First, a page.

We hear nothing about this knowledge from the university economist, who thinks that economic production comes from a combination of consumer spending + government spending + investment + net exports, the “four critical drivers of America’s economy”. There’s no knowledge, just shopping. Gilder even has a few words for the supply-side economists, who also rarely recognize what is really happening in an economy, and are also somewhat blinkered by their talk about 1% gains in GDP growth annually arising from “incentives.”
In the late nineteenth through the mid-20th century, a lot of talk was about the “evenly rotating economy.” The preferred analogy in those days was steam engines. But steam engines do not change. While economists discussed these unchanging steam engines, in unchanging terms, businessmen built out electric utility networks, radio, and commercial air transport — all innovations that seemed like miracles after thousands of years of horses, candles, and letter writing.
Today, Gilder argues, the “scarcity necessitates rationing” people have taken up the mantle of environmental virtue, with “sustainability” and “ESG” initiatives mostly a cover story for socialistic serfdom. Despite the provocative title, Gilder is — as you probably guessed — an enthusiastic supporter of free enterprise. Rather, he takes aim at the “idea of capitalism,” as it is expressed by academic economists today, and which bears little resemblance to the real world of business. Ideas have consequences, including bad ideas.
This book can be taken as a list of frontiers where potentially gigantic new advances may take place. Gilder’s 1981 book Wealth and Poverty outlined the gigantic untapped potential of lower taxes. It was the most popular expression of an idea that spread around the world, and is still spreading among the more than 30 governments that have adopted “Flat Tax” systems since 2000. Today, Gilder sees monetary policy, instead of tax policy, as the most promising new frontier for economic policy — the place where gigantic gains can be had with very little cost or effort. Following up on his 2016 book The Scandal of Money, Gilder describes how money must convey information — for example, whether a business is profitable or not. To convey information, money itself must be free of “noise.” Today, we have very noisy money, which corrupts all the information that economies run on. Considering the alternatives, Gilder concludes that gold has always served as the “least noisy money” in human history. It has always been good enough. There are no viable alternatives today, not even as a proposal, and certainly no alternatives with centuries of real-world proven experience.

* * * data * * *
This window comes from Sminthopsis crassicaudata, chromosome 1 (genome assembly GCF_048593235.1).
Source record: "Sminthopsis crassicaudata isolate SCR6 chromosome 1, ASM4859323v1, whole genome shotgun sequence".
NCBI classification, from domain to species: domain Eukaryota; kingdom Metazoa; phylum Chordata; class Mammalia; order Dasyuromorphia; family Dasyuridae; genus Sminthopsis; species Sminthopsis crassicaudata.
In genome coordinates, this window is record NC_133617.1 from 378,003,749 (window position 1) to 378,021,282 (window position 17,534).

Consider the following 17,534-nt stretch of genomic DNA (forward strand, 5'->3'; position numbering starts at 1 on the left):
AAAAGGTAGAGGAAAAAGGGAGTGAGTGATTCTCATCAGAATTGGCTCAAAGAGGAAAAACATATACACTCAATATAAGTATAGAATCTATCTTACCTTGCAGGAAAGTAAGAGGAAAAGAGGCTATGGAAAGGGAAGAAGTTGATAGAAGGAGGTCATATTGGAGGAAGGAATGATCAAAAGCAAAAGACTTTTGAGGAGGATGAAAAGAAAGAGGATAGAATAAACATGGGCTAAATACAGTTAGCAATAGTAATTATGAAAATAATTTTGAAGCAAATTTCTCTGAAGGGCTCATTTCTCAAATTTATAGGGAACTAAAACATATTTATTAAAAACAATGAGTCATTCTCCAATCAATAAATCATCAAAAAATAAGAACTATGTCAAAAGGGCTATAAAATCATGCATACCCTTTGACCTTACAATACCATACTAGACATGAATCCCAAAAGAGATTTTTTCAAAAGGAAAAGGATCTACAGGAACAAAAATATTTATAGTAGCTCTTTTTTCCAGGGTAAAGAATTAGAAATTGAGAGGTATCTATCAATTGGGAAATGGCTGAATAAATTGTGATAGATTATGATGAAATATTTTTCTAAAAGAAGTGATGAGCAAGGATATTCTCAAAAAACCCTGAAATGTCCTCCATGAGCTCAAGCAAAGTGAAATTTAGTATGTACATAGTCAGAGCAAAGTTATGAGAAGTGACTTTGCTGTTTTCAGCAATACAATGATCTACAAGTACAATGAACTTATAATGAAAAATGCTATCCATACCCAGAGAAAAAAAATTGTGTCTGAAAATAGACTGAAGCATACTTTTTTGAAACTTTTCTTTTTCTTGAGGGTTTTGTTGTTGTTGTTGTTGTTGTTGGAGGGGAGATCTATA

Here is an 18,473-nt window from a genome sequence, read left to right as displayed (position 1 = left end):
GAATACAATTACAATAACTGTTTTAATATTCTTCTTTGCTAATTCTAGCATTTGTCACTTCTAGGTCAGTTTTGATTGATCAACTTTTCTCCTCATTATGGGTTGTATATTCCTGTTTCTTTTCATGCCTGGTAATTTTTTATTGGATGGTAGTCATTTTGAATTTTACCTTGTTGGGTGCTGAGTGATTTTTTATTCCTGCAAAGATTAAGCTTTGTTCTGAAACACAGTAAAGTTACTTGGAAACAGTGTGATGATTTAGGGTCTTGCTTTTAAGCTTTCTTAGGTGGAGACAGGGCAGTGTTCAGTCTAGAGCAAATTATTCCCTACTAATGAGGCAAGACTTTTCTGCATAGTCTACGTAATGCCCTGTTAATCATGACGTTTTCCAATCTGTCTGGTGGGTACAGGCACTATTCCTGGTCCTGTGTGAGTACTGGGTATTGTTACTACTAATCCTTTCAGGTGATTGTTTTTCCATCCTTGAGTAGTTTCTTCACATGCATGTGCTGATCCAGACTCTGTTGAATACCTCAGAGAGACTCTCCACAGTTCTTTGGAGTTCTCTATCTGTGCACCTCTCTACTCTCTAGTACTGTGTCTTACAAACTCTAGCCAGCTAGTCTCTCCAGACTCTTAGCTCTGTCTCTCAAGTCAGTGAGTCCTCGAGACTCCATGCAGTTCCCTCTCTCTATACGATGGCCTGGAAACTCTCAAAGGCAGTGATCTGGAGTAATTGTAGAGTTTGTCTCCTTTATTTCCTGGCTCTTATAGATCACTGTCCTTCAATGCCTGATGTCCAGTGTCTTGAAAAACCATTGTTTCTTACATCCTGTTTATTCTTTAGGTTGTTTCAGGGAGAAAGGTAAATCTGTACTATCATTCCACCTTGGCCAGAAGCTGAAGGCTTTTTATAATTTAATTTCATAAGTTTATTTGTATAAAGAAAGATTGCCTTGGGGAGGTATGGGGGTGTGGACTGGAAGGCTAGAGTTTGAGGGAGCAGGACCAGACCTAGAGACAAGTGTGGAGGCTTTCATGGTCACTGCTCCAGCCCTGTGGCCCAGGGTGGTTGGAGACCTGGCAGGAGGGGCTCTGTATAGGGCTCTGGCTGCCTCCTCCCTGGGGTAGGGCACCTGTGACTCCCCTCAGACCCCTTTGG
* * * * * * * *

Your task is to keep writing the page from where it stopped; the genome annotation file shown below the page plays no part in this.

Of course Gilder, the technologist, does not suggest that we actually trade gold coins with each other like medieval market day. Gold merely serves as the measure of currency value, just as it did in the 19th century. Probably, we would use digital app-based platforms similar to Kinesis and Lode, the contemporary equivalent of bank transfers enabled by long-distance telegraph, as was used in 1905. I was flattered that Gilder mentioned two of my three books on the gold standard, Gold: The Monetary Polaris (2013), and Gold: The Final Standard (2017) — both of which, thanks to the amazing abundance of the Internet, are available in free .pdf format to readers worldwide.
Life After Capitalism is full of new ideas with great potential to advance the study of economics out of its current stagnant ruts. Among other things, it may help bridge the cultural divide between business innovators and policy wonks. Readers will find new vistas and horizons in every chapter.